An intriguing study encompassing “a convergence of disciplines ranging from population ecology and animal behavior to...

READ REVIEW

CONCEALING COLORATION IN ANIMALS

How differences in coloration within a species reveal new dimensions in the operation of natural selection.

“Studying animal coloration is an exercise in time travel, illuminating the conditions of the past that have produced the diversity of the present,” write Diamond (Curator/Univ. of Nebraska State Museum; World of Viruses, 2012, etc.) and Bond (Center for Avian Cognition/Univ. of Nebraska), who follow their earlier collaboration (Kea, Bird of Paradox: The Evolution and Behavior of a New Zealand Parrot, 1999) with this exploration of how the coloration on bird feathers, fish scales and fur are a response to a complex array of factors. Primary among these is the extent to which coloration allows prey to deceptively merge into the background, providing an edge against predators in the struggle for survival. Equally important is patterning, “the arrangement of splotches, speckles, stripes, and shading that make up an animal's visual appearance.” In a fascinating sidelight, the authors examine how Abbott Henderson Thayer, a prominent American landscape painter, applied his observations about animals to the problem of military camouflage during World War I. Diamond and Bond cover modern research on the change in the numbers of light and dark moths in response to the amount of air pollution and explain how fish have evolved darks scales on top and light underbellies to create the appearance of a flattened object. The deceptive practices of prey also affect the cognitive evolution of predator species, which learn to closely observe their targets, detecting small motions and searching for giveaway signs in order to detect them. This in turn provides an evolutionary advantage to prey that can learn to hide distinguishing features and maintain a still posture. Combining a naturalist’s eye with scientific rigor, the authors report on modern experiments on the mechanisms of the selective process that support these observations.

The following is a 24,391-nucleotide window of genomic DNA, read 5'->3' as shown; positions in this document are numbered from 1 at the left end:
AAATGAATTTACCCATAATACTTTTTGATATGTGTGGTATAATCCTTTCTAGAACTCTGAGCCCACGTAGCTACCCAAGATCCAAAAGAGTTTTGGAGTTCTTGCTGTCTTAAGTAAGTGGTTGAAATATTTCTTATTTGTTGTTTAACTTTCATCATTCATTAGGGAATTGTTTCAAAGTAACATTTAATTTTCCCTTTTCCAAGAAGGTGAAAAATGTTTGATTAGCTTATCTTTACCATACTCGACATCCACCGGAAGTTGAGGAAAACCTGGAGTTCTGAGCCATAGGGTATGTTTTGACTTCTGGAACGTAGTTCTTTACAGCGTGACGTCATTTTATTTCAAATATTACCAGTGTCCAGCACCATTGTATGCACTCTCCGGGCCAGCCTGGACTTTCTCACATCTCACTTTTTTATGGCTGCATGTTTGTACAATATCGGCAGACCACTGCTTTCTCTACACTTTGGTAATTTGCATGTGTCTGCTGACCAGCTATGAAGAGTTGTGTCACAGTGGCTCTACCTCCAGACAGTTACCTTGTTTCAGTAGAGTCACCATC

An intriguing study encompassing “a convergence of disciplines ranging from population ecology and animal behavior to genetics, molecular biology and biophysics.”

Pub Date: April 9, 2013

ISBN: 978-0-674-05235-2

Page Count: 274

Publisher: Belknap/Harvard Univ.

Review Posted Online: Jan. 21, 2013

Kirkus Reviews Issue: Feb. 1, 2013